6. WordPress, Part 2: Free or Cheap? Hernandez recommended journalism educators “own their part of the web” if they are teaching multimedia. Hernandez said educators can buy their own domain name and server and get up and rolling on the Web at a relatively low cost. Culver also provided three ways that WordPress can be use in the classroom: Getting students to develop portfolios of their work; individual projects; and group projects.
7. Teacha Quote #2: “Punctuation is not about feelings. Understand where they belong … you’re allowed one exclamation point in your life.” Roxanne Dill, from Louisiana State University hit a nerve with educators when she shared “Roxanne’s 10 Rules of Writing” during her Show and Share session. Put a group of journalism educators together and you’re bound to get war stories on writing challenges, but grammar seemed to be a recurring theme throughout the conference. The idea of “minimally marking” – making students fix their grammar and style errors on quizzes before they receive their grades – was another idea that met with positive responses from educators.
8. Teacha Tool #2: Screencast-o-matic. Another “cool” tool delivered via “Show and Share” allows those teaching video to provide feedback within the video piece itself. The tool allows the instructor to comment and analyze, allowing for close-ups on problem areas, with suggestions for fixes and alternative approaches.
9. Snowfall & Lightning Talks in your classroom. Hernandez did a tutorial session on J Query, demonstrating to educators how the code can help jazz up student projects. Over and over during the weekend, Hernandez stressed that educators need to get beyond the fear of breaking the Web and not knowing the outcome of experimenting with different ways of telling stories. “I’ve been through so many fires, I know it will work out.” Hernandez also suggested giving up the classroom time to students to allow them to give “Lightning Talks” on various projects: “Let them teach themselves.”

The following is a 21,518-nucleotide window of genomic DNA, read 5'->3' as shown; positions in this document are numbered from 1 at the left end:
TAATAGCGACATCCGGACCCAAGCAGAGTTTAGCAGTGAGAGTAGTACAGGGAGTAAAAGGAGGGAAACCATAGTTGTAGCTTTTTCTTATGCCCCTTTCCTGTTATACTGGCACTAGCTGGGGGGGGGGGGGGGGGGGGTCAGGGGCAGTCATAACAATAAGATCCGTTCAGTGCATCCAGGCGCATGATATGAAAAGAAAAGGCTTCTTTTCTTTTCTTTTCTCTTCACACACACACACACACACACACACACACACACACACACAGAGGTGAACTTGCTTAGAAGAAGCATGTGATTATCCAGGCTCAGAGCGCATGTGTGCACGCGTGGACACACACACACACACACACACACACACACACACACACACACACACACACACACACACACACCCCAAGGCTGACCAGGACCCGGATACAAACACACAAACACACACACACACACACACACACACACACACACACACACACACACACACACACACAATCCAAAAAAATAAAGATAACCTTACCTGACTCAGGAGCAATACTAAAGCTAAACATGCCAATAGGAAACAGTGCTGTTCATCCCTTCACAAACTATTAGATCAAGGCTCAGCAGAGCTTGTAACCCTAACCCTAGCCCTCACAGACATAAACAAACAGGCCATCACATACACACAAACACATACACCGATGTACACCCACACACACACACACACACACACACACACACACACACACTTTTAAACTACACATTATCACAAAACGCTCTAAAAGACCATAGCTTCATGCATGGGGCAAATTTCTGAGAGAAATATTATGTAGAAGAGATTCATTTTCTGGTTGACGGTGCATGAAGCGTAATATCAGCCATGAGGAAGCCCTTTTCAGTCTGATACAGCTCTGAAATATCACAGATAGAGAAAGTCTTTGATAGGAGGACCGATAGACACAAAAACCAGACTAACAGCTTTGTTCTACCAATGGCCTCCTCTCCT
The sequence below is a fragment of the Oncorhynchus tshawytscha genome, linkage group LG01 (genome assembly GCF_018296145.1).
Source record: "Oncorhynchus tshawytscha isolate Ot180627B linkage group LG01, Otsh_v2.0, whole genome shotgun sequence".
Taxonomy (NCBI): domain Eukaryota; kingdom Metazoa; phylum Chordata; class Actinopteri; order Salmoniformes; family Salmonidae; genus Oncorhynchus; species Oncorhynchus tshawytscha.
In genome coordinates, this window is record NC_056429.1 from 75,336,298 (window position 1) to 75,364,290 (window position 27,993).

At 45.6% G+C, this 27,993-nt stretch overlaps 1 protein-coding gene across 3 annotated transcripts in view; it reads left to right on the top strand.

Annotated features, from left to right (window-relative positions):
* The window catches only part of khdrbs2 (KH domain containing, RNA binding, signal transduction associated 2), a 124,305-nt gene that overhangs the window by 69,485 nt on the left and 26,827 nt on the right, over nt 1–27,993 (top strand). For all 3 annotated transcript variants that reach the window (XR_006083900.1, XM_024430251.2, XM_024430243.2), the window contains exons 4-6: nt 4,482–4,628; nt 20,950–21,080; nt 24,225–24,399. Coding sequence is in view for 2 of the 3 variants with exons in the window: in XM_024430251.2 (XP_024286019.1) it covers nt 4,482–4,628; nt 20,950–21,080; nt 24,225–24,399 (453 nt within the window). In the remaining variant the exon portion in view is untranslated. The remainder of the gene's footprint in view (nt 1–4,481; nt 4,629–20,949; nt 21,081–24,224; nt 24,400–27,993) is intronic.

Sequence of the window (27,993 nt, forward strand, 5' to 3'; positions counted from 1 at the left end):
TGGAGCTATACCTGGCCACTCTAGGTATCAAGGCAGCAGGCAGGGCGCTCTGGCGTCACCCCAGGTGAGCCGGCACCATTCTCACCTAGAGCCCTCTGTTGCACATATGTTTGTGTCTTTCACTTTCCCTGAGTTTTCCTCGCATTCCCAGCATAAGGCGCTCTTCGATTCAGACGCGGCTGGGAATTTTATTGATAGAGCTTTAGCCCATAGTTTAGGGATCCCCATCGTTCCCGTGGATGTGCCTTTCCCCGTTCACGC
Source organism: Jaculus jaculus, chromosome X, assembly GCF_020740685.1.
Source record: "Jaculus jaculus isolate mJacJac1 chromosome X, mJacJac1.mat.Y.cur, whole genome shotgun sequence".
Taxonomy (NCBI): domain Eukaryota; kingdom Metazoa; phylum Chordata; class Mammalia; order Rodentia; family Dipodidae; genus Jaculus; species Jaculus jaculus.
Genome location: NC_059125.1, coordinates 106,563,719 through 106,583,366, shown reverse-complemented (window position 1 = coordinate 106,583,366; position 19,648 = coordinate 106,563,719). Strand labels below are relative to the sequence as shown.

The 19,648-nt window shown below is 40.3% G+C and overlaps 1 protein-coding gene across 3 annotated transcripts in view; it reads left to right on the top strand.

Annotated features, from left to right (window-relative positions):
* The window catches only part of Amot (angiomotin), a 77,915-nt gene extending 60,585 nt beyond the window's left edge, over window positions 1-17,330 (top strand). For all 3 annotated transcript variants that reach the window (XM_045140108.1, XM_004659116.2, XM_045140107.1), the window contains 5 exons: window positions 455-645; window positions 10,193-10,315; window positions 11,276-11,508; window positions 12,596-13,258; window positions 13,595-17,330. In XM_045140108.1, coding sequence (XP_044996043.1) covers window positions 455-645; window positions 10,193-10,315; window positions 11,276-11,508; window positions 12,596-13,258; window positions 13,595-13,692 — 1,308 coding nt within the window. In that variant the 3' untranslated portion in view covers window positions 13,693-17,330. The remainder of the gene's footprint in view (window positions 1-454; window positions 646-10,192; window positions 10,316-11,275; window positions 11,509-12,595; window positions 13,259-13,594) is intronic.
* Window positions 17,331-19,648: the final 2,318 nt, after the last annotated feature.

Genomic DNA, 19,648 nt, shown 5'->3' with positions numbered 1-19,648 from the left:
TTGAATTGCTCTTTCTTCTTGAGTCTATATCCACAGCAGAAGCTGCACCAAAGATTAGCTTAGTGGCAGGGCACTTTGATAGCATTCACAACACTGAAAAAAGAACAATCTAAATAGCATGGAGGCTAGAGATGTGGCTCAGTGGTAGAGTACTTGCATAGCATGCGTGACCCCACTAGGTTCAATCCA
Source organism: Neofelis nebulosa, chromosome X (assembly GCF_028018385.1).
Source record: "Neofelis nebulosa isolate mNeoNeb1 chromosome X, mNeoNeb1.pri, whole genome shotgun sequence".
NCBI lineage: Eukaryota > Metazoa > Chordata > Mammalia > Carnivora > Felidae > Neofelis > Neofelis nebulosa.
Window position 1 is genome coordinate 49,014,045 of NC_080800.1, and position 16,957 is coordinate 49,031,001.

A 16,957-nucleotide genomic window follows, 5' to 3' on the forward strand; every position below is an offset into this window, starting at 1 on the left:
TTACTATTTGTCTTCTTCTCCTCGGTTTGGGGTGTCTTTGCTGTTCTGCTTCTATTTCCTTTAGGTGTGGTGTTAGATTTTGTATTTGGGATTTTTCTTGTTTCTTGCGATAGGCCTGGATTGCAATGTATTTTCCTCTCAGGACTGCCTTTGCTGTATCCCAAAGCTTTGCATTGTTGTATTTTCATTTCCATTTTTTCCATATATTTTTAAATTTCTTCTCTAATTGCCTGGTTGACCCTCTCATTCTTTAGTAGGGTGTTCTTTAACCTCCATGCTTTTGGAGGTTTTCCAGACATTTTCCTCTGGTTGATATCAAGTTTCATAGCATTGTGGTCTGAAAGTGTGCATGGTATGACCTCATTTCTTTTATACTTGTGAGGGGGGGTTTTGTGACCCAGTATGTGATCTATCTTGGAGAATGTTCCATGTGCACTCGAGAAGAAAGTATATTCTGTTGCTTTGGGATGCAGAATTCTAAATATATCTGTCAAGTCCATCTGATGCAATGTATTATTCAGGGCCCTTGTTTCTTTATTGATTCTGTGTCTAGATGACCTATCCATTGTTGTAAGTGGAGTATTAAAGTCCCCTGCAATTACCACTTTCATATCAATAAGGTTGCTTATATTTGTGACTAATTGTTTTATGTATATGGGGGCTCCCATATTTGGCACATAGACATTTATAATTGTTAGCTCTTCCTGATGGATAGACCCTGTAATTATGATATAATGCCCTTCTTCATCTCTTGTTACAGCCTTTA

10. Data. Data. Data. The data and visualization presentation by Katy Culver and Sara Quinn was worth the price of admission to Teachapalooza. Educators couldn’t take notes fast enough as the two spoke about tools — from Open Refine (clean up messy data) to Topsy. com (search archived tweets) to Timeline.js (interactive timelines). The duo (known as the “Poynter Sisters”) covered a lot of ground in a short amount of time and even provided a resource page for those educators who wanted to do more with their classes.
Inspiration and Perspiration
You can’t visit the Poynter Institute and not be inspired. The place and the people provide oxygen for the journalistic soul. Leading the inspirational charge is Poynter’s big bear, Al Tompkins. If you’re an educator and you haven’t been in a room to listen to Tompkins speak, you’re missing out.
One of the great benefits of Teachapalooza is its timing. Most programs have been out of session for a little over a month by the time Teachapalooza hits in late June, and it’s the perfect time for journalism educators to attend and recharge. Tompkins challenges you, but he also reminds us educators of why we do what we do. We teach journalism because we believe in it and in its future in a democracy. And after three days of learning and chatting, Tompkins left educators with this thought: “These skills are made for giving away.” Teach it!
Steve Fox joined the journalism faculty at the University of Massachusetts at Amherst in August 2007 and since then has successfully incorporated multimedia across the curriculum. He also developed a Sports Journalism Concentration at UMass and conducts an Investigative Journalism class every year that allows students to work with editors at a major news organization. Fox has more than 25 years of experience as an editor and reporter for print and online publications, including 10 as an editor at washingtonpost.com.